The Savages

Filed Under Film Box 

The Savages: imdb / trailer

Hey look it’s Pip with another extremely late review! Oh!  It’s my main man Phillip Seymour Hoffman workin’ it wit’ my main woman Laura Linney! Holy crap!  Who is this old guy, he’s awesome! Yeah that was pretty much my thought process while watching The Savages. Make no mistake based on my enthusiastic overuse of exclamation points, this film is serious business. It’s about death and family, or lack thereof in this case.

Linney and Hoffman play a brother and sister family. That’s pretty much it since both of their parents basically checked out a long time ago. When I say checked out I don’t mean died, I mean checked out of their lives.  Needless to say they both deal with abandonment issues.  Both brother and sister are working or want to be working professionally as writers, both revolving around theater and sociology. They’re both smart, articulate and very involved in their fields of interest, just not really with reality and real social interaction. There are oblique conversations about a childhood gone terribly bad thanks to parents that should have never been parents to begin with.

When we finally do meet their father, it’s quite obvious that they have no idea how to be a family since they never have been.  I found myself torn between the siblings and their father as far as where my sympathy would lie.  On the one hand I can understand a father that just wasn’t there, but on the other I feel for the true loneliness you can see clearly in the father’s eyes.  This is all mixed up with my deeply held personal beliefs to never allow my parents into a nursing home, or whatever they call themselves these days, made the film’s core theme complicated for me.  I love stuff like that!

Hoffman is, of course, flipping brilliant especially when he cries about eggs.  Linney is one of my favorite working actresses, and although I’ve heard this role compared to one she played in You Can Count on Me, I think there’s no real comparison except some similar situations.  I expect brilliance from the two leads, but what I didn’t expect was the amazing father played by Philip Bosco.  His performance made this film heart wrenching and funny all at the same time.  Hoffman is in love with a woman that has to go back to Europe since they won’t get married.  Linney is involved with a married man that’s really more in love with the idea of Linney’s character than anything.  There’s poop on mirrors… it’s a mess.  The ending though, once we get through it to the final shot, really will leave you with a smile that comes from inside.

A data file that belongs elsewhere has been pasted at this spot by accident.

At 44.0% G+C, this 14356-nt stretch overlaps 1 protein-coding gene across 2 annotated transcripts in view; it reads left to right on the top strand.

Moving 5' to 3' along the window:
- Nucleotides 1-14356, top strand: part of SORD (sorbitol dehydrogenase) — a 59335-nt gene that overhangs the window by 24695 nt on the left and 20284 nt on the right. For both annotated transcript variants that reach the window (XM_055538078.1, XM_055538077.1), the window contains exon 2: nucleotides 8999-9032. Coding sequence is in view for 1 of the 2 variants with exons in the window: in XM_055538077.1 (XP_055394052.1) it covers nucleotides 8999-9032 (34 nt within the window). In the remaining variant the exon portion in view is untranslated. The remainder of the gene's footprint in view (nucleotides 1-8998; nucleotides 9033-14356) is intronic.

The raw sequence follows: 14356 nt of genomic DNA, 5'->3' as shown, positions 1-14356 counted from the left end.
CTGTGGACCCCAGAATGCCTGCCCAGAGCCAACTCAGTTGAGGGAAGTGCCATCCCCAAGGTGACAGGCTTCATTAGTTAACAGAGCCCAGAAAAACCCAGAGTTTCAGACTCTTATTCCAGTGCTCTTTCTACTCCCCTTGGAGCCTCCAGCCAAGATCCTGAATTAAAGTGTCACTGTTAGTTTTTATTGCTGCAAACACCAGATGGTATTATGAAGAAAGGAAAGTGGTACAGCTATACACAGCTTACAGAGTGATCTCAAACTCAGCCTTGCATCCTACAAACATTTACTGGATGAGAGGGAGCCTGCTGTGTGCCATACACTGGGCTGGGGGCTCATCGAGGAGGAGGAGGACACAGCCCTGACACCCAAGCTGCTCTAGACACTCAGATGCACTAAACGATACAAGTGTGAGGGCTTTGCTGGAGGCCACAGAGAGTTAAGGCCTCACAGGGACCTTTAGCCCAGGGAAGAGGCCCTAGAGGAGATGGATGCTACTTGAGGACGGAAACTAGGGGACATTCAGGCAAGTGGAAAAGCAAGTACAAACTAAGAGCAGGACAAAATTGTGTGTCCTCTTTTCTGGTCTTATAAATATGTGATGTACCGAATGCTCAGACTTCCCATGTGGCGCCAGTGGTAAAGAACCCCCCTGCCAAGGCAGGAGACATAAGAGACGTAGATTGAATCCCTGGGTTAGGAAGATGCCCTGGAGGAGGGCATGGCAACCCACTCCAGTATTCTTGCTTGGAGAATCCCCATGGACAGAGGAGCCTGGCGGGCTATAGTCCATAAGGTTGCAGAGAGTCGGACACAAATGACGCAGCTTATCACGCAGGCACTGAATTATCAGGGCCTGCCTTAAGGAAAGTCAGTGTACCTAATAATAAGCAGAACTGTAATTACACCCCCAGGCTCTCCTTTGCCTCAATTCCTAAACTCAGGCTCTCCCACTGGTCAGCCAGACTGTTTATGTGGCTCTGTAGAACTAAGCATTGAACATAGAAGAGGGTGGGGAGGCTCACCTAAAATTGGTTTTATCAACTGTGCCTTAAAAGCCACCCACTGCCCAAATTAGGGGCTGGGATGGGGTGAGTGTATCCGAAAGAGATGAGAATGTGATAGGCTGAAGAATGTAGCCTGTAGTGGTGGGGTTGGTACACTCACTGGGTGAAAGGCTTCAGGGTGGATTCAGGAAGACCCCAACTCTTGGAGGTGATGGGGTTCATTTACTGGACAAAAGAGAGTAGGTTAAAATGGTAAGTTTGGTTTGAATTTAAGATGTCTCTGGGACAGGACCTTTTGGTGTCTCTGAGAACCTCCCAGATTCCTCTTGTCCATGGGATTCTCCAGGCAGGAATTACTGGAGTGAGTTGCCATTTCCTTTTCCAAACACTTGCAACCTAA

In short, I hope you check this out on disc if you missed it in the theater as I highly recommend it.


3 Responses to “The Savages”

  1. Celera on March 5th, 2008 7:27 pm

    Wait — Philip Seymour Hoffman is an old guy? He’s 41! You’re crazy! What kind of friend are you?


    Oh, you meant the guy who played the father.

    Well. never mind.


    If you ever watched Emily Latella on the original SNL, that was fucking hilarious. Otherwise, it’s just weird, in which case, just move on. Nothing to see here.

  2. Rachel on March 5th, 2008 11:29 pm

    Well…I really enjoyed this film, although I had a hard time relating to all of it as I have been pretty blessed with a wonderful relationship with my parents…But I still could sympathize with all the characters…And the ending really will make you smile.

  3. tara on March 19th, 2008 11:09 am

    want to check this out foshizzle

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